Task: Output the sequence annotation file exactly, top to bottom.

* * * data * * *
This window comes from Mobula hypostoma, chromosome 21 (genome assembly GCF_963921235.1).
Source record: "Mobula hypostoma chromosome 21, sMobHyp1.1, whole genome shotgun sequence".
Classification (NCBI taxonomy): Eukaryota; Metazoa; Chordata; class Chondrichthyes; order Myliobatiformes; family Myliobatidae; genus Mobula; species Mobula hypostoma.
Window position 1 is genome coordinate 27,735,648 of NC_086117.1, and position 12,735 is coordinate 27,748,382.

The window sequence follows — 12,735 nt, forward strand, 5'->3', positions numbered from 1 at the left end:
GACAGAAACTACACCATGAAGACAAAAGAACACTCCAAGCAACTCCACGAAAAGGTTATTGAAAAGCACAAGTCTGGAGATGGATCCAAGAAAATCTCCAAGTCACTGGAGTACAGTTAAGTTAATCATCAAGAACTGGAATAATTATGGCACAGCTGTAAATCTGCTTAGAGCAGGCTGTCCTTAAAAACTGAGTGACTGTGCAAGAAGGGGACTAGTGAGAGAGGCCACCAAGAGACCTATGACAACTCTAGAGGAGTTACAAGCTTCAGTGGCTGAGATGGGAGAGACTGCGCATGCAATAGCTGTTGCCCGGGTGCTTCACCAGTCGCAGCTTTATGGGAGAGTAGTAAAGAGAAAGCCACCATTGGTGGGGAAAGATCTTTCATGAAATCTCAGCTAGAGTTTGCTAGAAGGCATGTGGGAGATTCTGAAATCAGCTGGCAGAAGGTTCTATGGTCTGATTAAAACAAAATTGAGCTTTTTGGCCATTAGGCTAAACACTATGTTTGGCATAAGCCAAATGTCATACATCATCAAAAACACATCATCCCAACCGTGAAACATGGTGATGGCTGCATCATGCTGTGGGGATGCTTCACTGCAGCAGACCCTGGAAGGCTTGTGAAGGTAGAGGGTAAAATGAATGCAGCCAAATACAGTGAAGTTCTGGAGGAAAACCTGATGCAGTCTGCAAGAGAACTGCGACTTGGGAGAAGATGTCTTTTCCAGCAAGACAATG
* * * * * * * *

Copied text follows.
This window comes from Mobula hypostoma, chromosome 21 (genome assembly GCF_963921235.1).
Source record: "Mobula hypostoma chromosome 21, sMobHyp1.1, whole genome shotgun sequence".
Classification (NCBI taxonomy): Eukaryota; Metazoa; Chordata; class Chondrichthyes; order Myliobatiformes; family Myliobatidae; genus Mobula; species Mobula hypostoma.
Window position 1 is genome coordinate 27,735,648 of NC_086117.1, and position 12,735 is coordinate 27,748,382.

The window sequence follows — 12,735 nt, forward strand, 5'->3', positions numbered from 1 at the left end:
GACAGAAACTACACCATGAAGACAAAAGAACACTCCAAGCAACTCCACGAAAAGGTTATTGAAAAGCACAAGTCTGGAGATGGATCCAAGAAAATCTCCAAGTCACTGGAGTACAGTTAAGTTAATCATCAAGAACTGGAATAATTATGGCACAGCTGTAAATCTGCTTAGAGCAGGCTGTCCTTAAAAACTGAGTGACTGTGCAAGAAGGGGACTAGTGAGAGAGGCCACCAAGAGACCTATGACAACTCTAGAGGAGTTACAAGCTTCAGTGGCTGAGATGGGAGAGACTGCGCATGCAATAGCTGTTGCCCGGGTGCTTCACCAGTCGCAGCTTTATGGGAGAGTAGTAAAGAGAAAGCCACCATTGGTGGGGAAAGATCTTTCATGAAATCTCAGCTAGAGTTTGCTAGAAGGCATGTGGGAGATTCTGAAATCAGCTGGCAGAAGGTTCTATGGTCTGATTAAAACAAAATTGAGCTTTTTGGCCATTAGGCTAAACACTATGTTTGGCATAAGCCAAATGTCATACATCATCAAAAACACATCATCCCAACCGTGAAACATGGTGATGGCTGCATCATGCTGTGGGGATGCTTCACTGCAGCAGACCCTGGAAGGCTTGTGAAGGTAGAGGGTAAAATGAATGCAGCCAAATACAGTGAAGTTCTGGAGGAAAACCTGATGCAGTCTGCAAGAGAACTGCGACTTGGGAGAAGATGTCTTTTCCAGCAAGACAATG